Please use this identifier to cite or link to this item:
|Title:||Improper Translations: Naming and Vernacular Poetics in Medieval England|
|Authors:||Dalton, Emily Jean|
|Contributors:||Comparative Literature Department|
Marie de France
Sir Gawain and the Green Knight
|Publisher:||Princeton, NJ : Princeton University|
|Abstract:||Medieval English writing is haunted by a legacy of multiple origins and of multilingualism. A divided literature, Middle English resounds with the echoes of other languages: one need only turn to John Gower’s long poems in Latin, French, and English, to perceive the significance of each of these languages to the literary culture of fourteenth-century England. This complex layering of literary history emerges audibly in proper names borrowed or translated from non-English texts: the strangely hybrid name of Morgan le Fay, for example, who figures in such works as Sir Gawain and the Green Knight, registers both the Welsh and the French ancestry of English Arthurian romance. The dissertation explores the ways in which the act of naming becomes a focal point through which medieval vernacular writers ask what it means to write literature in English. Drawing on discussions of naming both in contemporary philosophy and in medieval reflections on language found in logical and philosophical writings of the twelfth through the fourteenth centuries, I examine problems of naming in one Old French text written in England and three Middle English texts: the lais of Marie de France, the alliterative poem St. Erkenwald, the romance Sir Gawain and the Green Knight, and Chaucer’s dream-vision The Book of the Duchess. I argue that explorations of naming in these texts illuminate the late medieval cultural preoccupation with situating Englishness in relation to its French, Celtic, and classical antecedents. The project seeks to consider more deeply what it means to be an English writer in the multilingual culture of late medieval Britain by bringing together a set of materials that has yet to be read in these terms, revealing an archaeology of English literature that takes into account its linguistic multiplicity. It also opens up new perspectives on contemporary discussions of English as a world language: while its conflictual relationships with other languages have occasioned much recent discussion, less often considered is the fact that English has always been traversed by other languages and traditions, and that this unique positioning is a feature as much of its medieval as of its modern history.|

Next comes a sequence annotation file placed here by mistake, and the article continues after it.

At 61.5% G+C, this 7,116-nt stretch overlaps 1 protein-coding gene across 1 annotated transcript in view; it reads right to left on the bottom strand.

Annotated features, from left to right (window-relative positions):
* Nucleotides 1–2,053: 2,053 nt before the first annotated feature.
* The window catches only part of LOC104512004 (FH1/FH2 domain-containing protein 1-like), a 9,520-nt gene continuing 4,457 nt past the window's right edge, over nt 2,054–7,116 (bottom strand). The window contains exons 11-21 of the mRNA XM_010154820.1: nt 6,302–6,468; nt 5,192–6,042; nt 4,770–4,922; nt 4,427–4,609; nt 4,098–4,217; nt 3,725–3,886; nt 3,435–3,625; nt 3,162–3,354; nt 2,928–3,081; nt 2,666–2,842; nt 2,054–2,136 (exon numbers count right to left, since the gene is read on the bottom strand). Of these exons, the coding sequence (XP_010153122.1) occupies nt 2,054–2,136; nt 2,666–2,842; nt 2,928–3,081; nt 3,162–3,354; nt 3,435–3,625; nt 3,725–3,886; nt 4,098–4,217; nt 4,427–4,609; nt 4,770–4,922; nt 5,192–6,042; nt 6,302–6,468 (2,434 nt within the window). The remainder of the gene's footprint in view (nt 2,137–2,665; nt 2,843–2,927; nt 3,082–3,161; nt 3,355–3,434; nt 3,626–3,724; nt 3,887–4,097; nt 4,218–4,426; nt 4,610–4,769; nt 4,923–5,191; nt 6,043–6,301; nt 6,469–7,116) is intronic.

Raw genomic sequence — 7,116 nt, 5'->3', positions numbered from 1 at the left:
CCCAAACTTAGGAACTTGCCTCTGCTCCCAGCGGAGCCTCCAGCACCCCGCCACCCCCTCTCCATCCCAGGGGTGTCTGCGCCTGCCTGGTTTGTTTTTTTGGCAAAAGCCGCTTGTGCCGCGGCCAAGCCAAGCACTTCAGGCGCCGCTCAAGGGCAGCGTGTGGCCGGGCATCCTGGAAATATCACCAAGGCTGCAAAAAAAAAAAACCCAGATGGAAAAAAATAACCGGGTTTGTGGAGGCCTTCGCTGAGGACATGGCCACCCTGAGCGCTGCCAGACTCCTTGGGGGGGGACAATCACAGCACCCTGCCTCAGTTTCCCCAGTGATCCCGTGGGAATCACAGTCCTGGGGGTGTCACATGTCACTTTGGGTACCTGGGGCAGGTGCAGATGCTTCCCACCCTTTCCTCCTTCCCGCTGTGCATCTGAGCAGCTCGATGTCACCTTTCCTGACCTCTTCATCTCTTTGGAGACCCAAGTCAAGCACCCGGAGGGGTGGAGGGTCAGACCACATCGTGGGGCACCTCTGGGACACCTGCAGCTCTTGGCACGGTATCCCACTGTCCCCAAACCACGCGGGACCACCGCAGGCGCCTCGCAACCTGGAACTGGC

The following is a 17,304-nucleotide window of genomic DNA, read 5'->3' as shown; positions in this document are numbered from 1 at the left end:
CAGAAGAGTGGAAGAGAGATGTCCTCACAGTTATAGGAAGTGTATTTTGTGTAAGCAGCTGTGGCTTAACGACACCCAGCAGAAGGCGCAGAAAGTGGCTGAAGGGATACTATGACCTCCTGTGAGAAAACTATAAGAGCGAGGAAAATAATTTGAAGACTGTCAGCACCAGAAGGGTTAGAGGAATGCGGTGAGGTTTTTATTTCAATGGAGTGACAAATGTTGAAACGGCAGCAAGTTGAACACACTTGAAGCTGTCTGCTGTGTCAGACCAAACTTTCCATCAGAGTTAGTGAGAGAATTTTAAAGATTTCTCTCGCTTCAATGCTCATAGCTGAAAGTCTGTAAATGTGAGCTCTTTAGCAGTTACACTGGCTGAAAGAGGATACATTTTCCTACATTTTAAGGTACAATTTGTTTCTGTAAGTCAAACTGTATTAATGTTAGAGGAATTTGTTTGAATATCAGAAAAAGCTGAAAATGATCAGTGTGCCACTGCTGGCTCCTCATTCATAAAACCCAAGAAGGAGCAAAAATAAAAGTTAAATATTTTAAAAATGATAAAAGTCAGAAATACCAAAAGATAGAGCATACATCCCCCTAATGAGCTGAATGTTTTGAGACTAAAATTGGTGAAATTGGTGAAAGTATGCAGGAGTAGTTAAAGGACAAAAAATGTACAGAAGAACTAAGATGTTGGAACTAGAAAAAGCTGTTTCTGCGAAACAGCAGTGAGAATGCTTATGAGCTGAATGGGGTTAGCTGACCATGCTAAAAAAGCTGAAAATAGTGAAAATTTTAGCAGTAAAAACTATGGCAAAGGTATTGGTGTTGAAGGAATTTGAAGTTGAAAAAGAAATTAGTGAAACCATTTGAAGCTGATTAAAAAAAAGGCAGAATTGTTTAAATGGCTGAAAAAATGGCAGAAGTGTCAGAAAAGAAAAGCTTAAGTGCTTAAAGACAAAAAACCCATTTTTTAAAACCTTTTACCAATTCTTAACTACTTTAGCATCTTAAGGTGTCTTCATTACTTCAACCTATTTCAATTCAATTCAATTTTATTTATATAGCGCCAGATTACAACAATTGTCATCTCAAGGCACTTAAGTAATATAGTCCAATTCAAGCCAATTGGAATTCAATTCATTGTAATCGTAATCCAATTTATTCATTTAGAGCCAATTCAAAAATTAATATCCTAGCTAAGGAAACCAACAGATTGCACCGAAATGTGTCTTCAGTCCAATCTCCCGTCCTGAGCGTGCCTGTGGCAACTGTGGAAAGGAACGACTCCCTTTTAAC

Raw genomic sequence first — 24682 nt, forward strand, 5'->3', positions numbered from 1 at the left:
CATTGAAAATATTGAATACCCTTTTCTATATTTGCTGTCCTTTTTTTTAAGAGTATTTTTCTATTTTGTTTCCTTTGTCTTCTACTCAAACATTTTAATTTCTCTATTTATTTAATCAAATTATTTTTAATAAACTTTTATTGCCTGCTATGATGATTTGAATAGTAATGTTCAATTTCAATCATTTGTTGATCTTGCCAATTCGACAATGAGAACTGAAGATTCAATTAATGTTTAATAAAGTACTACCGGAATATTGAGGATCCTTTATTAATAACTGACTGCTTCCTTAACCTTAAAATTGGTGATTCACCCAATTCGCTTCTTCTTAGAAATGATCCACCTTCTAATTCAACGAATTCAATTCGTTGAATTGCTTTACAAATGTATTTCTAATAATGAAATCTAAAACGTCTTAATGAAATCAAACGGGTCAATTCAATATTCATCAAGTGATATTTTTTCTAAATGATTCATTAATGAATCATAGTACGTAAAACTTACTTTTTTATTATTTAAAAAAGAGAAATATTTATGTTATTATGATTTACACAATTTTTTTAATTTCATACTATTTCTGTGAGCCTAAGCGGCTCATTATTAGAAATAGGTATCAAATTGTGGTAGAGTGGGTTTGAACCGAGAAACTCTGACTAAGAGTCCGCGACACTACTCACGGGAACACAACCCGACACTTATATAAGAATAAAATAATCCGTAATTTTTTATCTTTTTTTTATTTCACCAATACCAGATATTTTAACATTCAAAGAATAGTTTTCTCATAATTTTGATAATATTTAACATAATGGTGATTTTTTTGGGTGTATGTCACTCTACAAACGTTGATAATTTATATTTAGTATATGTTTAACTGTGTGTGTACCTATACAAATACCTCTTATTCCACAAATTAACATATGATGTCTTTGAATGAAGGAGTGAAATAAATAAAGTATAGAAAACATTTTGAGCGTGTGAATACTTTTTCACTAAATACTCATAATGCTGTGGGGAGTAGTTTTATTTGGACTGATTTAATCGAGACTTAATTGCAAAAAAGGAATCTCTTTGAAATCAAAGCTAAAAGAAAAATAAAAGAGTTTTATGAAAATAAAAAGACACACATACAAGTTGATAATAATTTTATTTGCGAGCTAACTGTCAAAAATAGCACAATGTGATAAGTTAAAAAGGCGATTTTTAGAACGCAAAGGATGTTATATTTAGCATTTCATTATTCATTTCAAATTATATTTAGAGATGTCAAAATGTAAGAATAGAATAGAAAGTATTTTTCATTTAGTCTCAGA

|Alternate format:||The Mudd Manuscript Library retains one bound copy of each dissertation. Search for these copies in the library's main catalog: catalog.princeton.edu|
|Type of Material:||Academic dissertations (Ph.D.)|
|Appears in Collections:||Comparative Literature|
Files in This Item:
There are no files associated with this item.
Items in Dataspace are protected by copyright, with all rights reserved, unless otherwise indicated.